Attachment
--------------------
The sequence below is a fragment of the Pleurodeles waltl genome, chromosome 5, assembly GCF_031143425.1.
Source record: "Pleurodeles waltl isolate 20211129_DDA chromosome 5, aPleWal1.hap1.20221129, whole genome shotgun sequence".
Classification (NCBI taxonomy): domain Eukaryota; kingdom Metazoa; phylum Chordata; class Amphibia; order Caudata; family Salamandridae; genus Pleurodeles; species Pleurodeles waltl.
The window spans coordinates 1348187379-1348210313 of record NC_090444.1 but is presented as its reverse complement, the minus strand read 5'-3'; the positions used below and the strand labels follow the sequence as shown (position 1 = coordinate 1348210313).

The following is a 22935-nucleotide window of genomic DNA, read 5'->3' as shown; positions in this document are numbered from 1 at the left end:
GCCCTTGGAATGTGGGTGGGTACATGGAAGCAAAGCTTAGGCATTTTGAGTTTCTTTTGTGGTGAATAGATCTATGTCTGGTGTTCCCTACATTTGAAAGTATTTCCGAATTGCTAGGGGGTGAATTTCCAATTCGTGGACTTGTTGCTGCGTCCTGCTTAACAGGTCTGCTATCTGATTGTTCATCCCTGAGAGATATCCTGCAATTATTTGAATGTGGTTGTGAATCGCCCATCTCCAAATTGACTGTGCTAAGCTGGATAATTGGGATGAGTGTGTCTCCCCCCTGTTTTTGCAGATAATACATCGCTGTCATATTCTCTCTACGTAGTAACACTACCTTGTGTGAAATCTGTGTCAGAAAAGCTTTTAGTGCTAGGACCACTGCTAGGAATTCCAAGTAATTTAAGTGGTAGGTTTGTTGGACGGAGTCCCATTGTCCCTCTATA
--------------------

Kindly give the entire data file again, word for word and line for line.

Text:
The sequence below is a fragment of the Pleurodeles waltl genome, chromosome 5, assembly GCF_031143425.1.
Source record: "Pleurodeles waltl isolate 20211129_DDA chromosome 5, aPleWal1.hap1.20221129, whole genome shotgun sequence".
Classification (NCBI taxonomy): domain Eukaryota; kingdom Metazoa; phylum Chordata; class Amphibia; order Caudata; family Salamandridae; genus Pleurodeles; species Pleurodeles waltl.
The window spans coordinates 1348187379-1348210313 of record NC_090444.1 but is presented as its reverse complement, the minus strand read 5'-3'; the positions used below and the strand labels follow the sequence as shown (position 1 = coordinate 1348210313).

The following is a 22935-nucleotide window of genomic DNA, read 5'->3' as shown; positions in this document are numbered from 1 at the left end:
GCCCTTGGAATGTGGGTGGGTACATGGAAGCAAAGCTTAGGCATTTTGAGTTTCTTTTGTGGTGAATAGATCTATGTCTGGTGTTCCCTACATTTGAAAGTATTTCCGAATTGCTAGGGGGTGAATTTCCAATTCGTGGACTTGTTGCTGCGTCCTGCTTAACAGGTCTGCTATCTGATTGTTCATCCCTGAGAGATATCCTGCAATTATTTGAATGTGGTTGTGAATCGCCCATCTCCAAATTGACTGTGCTAAGCTGGATAATTGGGATGAGTGTGTCTCCCCCCTGTTTTTGCAGATAATACATCGCTGTCATATTCTCTCTACGTAGTAACACTACCTTGTGTGAAATCTGTGTCAGAAAAGCTTTTAGTGCTAGGACCACTGCTAGGAATTCCAAGTAATTTAAGTGGTAGGTTTGTTGGACGGAGTCCCATTGTCCCTCTATA